While the past decade of Sino-American relations has been largely constructive, the ten years have not been on a steady incline. Rather, there have been two strong forward spurts, from spring 1971 through May 1973, and from May 1978 through early 1980. The relationship has also endured two periods of some acrimony and erosion: from the fall of 1975 to late 1976 and from mid-1980 to the effort to stabilize the relationship reflected in the communiqué on arms sales to Taiwan that was agreed in August 1982. In addition to the periods of rapid forward movement and retrogression, several periods are best portrayed through metaphors such as "plateaus" or "mixed pictures." Even the best periods were punctuated by moments of doubt and uncertainty, while the phases of deterioration were constrained by a common desire to limit the erosion and to preserve a more positive public facade than the private exchanges warranted.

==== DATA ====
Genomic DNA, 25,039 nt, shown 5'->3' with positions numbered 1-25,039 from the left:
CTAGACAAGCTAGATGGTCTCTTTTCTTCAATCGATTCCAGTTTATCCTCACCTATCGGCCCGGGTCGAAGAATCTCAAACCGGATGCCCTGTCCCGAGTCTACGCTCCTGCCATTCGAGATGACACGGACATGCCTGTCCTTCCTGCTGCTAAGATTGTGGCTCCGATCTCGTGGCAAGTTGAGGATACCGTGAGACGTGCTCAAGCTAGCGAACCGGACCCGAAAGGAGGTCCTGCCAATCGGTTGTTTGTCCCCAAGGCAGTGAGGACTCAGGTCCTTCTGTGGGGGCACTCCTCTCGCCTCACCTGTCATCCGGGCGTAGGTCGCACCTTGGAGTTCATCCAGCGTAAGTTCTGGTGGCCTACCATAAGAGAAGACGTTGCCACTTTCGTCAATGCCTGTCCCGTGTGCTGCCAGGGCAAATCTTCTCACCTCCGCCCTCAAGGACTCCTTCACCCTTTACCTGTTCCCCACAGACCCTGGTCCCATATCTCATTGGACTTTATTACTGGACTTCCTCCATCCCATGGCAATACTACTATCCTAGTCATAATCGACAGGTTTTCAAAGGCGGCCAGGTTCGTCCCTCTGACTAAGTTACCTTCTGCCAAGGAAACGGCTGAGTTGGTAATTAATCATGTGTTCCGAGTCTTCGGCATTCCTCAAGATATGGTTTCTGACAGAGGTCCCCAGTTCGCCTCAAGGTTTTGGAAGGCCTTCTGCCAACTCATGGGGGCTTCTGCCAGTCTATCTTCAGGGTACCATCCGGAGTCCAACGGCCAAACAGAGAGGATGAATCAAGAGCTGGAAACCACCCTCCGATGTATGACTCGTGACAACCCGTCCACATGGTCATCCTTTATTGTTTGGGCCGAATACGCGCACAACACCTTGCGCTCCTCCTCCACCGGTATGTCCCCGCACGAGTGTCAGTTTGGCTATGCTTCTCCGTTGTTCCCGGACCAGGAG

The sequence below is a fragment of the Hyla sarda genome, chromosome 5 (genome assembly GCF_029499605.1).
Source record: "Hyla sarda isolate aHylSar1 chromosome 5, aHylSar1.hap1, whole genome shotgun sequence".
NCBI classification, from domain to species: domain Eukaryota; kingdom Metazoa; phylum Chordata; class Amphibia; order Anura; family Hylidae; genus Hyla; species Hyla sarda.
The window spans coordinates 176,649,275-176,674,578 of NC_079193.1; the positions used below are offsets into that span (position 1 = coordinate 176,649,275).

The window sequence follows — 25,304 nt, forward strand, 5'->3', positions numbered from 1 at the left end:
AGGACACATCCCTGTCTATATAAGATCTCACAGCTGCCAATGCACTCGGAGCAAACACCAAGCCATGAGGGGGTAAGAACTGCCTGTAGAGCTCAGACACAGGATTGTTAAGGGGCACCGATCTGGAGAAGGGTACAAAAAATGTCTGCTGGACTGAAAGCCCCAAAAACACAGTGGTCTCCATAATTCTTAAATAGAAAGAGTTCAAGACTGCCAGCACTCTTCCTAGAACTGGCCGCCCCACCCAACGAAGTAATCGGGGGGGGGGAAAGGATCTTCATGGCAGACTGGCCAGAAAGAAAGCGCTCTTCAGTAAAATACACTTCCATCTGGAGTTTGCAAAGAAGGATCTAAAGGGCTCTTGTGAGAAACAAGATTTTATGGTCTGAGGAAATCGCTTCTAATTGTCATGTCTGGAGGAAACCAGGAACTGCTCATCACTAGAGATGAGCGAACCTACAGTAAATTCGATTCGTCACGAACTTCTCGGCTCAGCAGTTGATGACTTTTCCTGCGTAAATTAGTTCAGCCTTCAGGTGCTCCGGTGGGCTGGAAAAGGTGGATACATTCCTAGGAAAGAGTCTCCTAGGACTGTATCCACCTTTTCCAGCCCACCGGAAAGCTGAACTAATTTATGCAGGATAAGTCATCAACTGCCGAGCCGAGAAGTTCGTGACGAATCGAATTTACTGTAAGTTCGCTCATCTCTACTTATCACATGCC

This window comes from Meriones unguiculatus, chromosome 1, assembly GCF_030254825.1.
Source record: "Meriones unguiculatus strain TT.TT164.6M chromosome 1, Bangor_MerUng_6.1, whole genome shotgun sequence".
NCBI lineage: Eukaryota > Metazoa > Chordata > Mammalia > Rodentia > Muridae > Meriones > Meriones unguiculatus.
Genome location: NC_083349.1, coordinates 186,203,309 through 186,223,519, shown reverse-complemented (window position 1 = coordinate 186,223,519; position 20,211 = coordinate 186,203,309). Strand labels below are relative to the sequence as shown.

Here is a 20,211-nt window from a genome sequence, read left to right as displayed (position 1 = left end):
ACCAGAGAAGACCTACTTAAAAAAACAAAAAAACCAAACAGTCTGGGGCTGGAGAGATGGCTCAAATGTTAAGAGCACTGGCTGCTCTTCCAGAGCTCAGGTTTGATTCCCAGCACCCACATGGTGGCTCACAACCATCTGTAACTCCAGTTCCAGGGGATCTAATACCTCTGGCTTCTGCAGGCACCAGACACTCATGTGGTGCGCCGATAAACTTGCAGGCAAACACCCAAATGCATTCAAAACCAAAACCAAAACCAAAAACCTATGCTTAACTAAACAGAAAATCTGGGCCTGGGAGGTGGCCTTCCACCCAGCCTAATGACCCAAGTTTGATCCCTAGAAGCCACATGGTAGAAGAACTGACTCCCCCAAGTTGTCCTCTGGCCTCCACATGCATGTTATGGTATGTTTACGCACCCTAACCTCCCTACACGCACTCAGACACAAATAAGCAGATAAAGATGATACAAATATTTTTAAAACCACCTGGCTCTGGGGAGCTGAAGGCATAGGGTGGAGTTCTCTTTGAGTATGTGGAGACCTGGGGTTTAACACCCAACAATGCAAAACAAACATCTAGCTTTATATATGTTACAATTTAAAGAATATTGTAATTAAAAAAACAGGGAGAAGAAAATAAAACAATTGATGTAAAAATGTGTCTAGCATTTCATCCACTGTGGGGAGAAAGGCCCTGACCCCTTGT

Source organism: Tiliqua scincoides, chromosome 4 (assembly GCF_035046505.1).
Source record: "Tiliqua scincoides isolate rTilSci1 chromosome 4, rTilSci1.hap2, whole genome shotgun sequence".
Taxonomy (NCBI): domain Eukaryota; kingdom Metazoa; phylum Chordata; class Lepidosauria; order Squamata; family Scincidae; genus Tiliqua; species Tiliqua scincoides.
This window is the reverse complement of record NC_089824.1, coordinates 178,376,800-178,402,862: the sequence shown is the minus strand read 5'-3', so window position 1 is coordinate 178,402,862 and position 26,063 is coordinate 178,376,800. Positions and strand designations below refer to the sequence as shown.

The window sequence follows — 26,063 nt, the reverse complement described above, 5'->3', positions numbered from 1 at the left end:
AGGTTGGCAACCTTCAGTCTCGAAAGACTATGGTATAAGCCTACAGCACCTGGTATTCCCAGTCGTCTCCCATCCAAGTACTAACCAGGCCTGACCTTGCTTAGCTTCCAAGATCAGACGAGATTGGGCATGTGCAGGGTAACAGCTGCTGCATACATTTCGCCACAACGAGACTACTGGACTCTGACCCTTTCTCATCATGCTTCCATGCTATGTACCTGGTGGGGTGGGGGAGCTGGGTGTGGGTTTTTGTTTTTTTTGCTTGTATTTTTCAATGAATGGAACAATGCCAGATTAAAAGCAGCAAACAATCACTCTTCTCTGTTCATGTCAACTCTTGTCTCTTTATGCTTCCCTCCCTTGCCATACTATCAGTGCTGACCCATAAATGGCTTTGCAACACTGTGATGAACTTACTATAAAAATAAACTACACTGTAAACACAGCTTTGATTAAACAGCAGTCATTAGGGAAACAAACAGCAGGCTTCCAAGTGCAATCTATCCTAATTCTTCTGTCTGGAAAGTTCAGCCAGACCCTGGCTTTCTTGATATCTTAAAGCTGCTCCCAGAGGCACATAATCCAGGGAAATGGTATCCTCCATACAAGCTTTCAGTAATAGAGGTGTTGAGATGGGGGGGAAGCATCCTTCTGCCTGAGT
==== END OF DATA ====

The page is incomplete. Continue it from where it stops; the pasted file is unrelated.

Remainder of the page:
Essay, Fall 1979
Dankwart A. Rustow

No nation that has maintained close relations with the United States for the last generation is so little understood by well-informed Americans as is Turkey. Even West Europeans, from their closer vantage point, are rarely better informed. In part, this lack of understanding may be due simply to limited contact. There is in the United States no sizable Turkish-American community, hence no ready Turkish constituency in American public opinion. In Western Europe, Turks are present in large numbers--but as guest workers living with their families, apart and unassimilated in the more crowded parts of the cities, and eager to save enough of their wages for the ultimate return home to Turkey.

Essay, Fall 1978
Nathaniel Davis